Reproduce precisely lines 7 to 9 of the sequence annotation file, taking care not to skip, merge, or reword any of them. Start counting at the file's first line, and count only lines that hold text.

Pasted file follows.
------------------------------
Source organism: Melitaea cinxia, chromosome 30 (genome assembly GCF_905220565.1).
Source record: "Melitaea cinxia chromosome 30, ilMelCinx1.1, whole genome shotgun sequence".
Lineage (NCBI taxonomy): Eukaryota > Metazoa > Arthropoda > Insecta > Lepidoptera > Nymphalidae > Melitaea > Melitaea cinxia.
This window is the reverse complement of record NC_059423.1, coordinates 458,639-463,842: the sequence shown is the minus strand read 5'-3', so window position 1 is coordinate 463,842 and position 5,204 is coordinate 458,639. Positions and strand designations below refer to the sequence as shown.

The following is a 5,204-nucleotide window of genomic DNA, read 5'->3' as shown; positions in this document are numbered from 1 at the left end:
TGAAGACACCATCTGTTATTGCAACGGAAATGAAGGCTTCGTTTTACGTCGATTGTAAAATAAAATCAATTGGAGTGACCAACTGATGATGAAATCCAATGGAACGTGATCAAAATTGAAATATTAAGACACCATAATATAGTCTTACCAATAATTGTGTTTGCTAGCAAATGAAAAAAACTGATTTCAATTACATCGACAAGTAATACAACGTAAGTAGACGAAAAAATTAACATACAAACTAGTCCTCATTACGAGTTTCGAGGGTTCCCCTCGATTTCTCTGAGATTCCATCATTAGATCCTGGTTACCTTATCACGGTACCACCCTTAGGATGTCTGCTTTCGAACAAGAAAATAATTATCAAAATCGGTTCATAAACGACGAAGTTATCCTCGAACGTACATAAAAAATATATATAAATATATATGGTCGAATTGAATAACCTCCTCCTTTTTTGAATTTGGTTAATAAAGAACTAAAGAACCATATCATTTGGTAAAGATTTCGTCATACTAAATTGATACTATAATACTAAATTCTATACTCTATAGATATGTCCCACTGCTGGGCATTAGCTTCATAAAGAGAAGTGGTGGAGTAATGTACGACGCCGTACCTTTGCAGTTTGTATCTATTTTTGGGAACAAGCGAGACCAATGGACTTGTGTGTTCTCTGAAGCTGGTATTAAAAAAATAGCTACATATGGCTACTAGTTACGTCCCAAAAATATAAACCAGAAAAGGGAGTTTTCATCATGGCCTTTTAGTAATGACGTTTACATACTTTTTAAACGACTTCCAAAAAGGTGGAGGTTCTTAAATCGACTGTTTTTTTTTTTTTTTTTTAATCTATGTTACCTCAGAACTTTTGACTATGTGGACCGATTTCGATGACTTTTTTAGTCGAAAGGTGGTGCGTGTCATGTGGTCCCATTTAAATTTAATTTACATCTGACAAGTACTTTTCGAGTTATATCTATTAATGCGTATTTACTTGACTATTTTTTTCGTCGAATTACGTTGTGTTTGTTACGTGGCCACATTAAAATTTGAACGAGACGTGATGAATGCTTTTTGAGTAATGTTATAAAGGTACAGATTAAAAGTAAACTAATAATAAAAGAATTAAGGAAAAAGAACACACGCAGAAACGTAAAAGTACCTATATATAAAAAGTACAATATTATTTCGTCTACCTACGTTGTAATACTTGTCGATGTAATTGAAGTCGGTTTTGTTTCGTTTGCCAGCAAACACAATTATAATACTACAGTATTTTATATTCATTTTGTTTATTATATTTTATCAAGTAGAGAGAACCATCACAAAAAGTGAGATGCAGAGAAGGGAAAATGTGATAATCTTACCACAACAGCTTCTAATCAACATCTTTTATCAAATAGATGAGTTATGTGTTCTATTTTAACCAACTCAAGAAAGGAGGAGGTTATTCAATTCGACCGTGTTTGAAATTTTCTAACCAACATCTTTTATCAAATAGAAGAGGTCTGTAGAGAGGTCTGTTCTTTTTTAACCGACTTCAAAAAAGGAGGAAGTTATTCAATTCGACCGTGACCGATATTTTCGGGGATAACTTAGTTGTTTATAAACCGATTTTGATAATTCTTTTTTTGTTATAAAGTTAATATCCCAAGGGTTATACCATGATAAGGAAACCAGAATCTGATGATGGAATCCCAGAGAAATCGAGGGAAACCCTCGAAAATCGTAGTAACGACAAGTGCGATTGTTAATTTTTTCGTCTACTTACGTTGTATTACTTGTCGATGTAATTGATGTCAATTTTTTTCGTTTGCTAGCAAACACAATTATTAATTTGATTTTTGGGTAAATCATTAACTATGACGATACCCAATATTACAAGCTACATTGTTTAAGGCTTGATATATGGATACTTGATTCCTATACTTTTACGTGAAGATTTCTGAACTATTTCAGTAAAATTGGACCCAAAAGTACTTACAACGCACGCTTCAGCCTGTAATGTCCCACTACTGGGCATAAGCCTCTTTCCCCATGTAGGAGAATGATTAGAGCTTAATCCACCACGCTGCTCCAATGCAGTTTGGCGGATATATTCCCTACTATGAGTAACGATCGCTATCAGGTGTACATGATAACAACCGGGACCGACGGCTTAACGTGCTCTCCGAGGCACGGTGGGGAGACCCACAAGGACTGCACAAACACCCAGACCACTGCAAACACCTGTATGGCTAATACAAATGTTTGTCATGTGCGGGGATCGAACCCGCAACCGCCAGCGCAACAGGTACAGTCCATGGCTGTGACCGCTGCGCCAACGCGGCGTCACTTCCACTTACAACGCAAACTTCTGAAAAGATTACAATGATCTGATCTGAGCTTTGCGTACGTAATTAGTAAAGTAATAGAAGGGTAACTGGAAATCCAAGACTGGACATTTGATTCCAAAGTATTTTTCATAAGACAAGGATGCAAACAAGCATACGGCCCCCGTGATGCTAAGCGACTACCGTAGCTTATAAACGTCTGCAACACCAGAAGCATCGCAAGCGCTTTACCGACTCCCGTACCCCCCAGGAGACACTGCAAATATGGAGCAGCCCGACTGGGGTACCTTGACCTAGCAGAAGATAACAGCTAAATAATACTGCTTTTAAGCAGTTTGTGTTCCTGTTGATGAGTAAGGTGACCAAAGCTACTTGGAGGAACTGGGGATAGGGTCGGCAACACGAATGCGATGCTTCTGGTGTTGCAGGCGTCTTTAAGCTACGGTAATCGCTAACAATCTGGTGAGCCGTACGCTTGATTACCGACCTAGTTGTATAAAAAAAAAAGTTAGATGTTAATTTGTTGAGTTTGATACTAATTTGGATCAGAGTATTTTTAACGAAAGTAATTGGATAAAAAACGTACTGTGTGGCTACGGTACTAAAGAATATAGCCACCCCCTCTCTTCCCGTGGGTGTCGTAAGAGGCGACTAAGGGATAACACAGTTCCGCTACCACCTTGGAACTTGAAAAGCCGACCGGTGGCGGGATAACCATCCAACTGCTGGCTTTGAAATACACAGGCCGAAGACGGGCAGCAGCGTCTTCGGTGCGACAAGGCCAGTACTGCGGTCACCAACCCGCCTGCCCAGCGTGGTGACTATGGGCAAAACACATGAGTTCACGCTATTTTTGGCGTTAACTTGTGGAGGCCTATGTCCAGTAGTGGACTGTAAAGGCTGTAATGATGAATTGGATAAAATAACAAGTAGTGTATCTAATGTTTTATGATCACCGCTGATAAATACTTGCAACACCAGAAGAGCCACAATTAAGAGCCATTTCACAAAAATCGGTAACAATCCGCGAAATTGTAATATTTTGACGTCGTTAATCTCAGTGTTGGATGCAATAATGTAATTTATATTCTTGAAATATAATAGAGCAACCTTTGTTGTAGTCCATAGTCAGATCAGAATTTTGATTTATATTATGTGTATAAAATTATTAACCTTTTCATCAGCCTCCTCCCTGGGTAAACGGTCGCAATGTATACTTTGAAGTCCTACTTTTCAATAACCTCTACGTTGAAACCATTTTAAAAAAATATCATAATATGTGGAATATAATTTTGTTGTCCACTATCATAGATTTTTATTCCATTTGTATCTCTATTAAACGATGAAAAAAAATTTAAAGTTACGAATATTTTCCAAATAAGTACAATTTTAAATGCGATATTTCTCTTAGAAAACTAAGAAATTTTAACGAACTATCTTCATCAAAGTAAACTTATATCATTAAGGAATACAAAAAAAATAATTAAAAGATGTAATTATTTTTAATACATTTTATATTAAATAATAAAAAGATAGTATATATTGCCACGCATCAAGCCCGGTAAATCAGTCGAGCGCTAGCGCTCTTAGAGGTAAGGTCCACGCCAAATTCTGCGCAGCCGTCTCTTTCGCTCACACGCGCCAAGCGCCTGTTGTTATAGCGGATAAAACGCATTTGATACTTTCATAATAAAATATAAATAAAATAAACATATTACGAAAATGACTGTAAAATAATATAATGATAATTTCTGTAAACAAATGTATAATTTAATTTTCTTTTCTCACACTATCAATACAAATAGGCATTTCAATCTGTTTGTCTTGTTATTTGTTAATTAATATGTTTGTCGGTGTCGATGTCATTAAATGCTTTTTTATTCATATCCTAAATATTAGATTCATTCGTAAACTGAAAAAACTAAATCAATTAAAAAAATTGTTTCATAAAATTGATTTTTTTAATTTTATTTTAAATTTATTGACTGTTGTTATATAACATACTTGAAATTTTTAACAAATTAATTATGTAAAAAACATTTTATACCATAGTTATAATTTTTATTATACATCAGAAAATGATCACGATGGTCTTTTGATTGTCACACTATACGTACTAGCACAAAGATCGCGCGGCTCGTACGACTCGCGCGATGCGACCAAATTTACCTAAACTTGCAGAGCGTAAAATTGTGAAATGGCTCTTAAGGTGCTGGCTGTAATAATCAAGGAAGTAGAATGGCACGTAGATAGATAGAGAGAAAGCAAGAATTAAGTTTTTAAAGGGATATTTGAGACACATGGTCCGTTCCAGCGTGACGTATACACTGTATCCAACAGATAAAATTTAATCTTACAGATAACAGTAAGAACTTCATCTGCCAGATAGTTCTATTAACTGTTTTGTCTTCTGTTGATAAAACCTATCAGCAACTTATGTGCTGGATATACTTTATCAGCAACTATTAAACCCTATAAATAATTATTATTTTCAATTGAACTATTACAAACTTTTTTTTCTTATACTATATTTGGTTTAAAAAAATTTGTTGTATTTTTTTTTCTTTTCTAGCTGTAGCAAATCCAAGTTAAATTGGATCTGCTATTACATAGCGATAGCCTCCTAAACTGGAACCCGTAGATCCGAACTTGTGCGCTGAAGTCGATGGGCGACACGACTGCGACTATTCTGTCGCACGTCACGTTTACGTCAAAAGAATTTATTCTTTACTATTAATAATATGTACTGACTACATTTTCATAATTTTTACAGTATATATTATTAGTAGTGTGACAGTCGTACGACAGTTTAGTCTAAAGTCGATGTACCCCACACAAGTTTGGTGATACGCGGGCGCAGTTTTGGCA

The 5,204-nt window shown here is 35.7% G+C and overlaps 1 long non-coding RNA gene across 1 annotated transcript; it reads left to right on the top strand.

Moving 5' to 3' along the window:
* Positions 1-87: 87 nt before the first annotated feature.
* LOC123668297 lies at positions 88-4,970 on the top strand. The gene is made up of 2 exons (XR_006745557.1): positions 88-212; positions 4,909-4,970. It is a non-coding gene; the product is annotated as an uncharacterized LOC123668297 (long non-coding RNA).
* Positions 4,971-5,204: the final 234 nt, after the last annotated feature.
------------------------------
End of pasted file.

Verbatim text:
The 5,204-nt window shown here is 35.7% G+C and overlaps 1 long non-coding RNA gene across 1 annotated transcript; it reads left to right on the top strand.

Moving 5' to 3' along the window:
* Positions 1-87: 87 nt before the first annotated feature.